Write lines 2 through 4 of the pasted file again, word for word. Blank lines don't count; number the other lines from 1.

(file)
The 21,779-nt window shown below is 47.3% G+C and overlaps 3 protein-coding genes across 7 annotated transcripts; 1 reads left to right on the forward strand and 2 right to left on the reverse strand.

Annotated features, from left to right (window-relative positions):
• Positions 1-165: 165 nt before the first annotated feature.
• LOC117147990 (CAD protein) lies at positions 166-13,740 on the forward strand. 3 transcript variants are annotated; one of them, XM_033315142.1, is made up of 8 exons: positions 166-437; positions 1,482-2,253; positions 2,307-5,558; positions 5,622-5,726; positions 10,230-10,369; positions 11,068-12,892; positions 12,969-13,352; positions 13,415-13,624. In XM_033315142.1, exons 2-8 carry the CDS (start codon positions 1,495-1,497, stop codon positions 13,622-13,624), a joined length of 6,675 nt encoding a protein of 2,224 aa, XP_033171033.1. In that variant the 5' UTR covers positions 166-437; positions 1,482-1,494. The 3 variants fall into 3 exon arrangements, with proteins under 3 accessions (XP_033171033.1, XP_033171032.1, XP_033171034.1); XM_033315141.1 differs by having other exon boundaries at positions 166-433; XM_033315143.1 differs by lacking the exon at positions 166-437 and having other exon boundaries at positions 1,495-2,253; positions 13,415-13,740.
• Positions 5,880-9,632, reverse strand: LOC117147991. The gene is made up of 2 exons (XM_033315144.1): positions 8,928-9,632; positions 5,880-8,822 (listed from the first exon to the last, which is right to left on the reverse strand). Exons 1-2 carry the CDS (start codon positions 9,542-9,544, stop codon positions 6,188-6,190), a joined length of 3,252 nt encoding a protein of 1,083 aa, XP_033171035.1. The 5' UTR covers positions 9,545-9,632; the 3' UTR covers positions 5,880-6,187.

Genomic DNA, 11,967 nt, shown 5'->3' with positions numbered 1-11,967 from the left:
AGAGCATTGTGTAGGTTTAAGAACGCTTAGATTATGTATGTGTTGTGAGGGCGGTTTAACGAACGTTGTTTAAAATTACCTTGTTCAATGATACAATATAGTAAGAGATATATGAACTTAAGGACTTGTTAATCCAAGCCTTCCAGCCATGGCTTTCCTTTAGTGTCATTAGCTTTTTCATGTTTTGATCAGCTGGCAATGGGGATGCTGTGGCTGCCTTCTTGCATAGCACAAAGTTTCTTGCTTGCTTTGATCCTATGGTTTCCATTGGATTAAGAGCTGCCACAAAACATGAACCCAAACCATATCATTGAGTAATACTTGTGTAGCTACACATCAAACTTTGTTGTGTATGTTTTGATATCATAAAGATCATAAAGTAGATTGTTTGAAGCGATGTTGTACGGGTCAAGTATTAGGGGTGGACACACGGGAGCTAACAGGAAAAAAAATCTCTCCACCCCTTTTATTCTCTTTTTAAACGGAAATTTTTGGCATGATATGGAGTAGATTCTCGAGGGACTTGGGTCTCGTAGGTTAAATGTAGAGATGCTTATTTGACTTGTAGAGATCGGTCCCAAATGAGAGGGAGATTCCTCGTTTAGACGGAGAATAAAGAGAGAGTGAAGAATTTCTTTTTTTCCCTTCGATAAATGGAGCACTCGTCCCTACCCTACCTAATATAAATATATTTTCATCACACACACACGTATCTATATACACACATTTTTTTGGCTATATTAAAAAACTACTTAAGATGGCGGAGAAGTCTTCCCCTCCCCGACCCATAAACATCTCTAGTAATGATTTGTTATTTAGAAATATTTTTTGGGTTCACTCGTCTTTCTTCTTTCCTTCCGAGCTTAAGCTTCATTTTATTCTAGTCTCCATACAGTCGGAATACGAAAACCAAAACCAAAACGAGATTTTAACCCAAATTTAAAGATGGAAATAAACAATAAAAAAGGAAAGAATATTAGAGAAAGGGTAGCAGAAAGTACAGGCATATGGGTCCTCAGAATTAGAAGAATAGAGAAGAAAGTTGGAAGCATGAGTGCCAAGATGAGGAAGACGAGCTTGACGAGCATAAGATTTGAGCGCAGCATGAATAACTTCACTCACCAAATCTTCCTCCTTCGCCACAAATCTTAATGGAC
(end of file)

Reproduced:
Annotated features, from left to right (window-relative positions):
• Positions 1-165: 165 nt before the first annotated feature.
• LOC117147990 (CAD protein) lies at positions 166-13,740 on the forward strand. 3 transcript variants are annotated; one of them, XM_033315142.1, is made up of 8 exons: positions 166-437; positions 1,482-2,253; positions 2,307-5,558; positions 5,622-5,726; positions 10,230-10,369; positions 11,068-12,892; positions 12,969-13,352; positions 13,415-13,624. In XM_033315142.1, exons 2-8 carry the CDS (start codon positions 1,495-1,497, stop codon positions 13,622-13,624), a joined length of 6,675 nt encoding a protein of 2,224 aa, XP_033171033.1. In that variant the 5' UTR covers positions 166-437; positions 1,482-1,494. The 3 variants fall into 3 exon arrangements, with proteins under 3 accessions (XP_033171033.1, XP_033171032.1, XP_033171034.1); XM_033315141.1 differs by having other exon boundaries at positions 166-433; XM_033315143.1 differs by lacking the exon at positions 166-437 and having other exon boundaries at positions 1,495-2,253; positions 13,415-13,740.